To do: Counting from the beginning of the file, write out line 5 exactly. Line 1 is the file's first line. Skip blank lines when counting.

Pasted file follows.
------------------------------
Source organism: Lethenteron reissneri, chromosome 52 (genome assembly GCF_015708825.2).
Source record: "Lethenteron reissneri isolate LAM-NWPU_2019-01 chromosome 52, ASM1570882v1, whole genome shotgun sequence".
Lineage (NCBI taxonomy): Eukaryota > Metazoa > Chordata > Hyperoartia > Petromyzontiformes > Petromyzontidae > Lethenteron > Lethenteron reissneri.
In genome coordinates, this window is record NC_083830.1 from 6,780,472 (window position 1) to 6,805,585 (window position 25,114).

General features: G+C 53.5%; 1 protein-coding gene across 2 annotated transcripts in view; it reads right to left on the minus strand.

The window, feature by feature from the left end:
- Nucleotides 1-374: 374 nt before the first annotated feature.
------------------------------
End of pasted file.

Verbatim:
General features: G+C 53.5%; 1 protein-coding gene across 2 annotated transcripts in view; it reads right to left on the minus strand.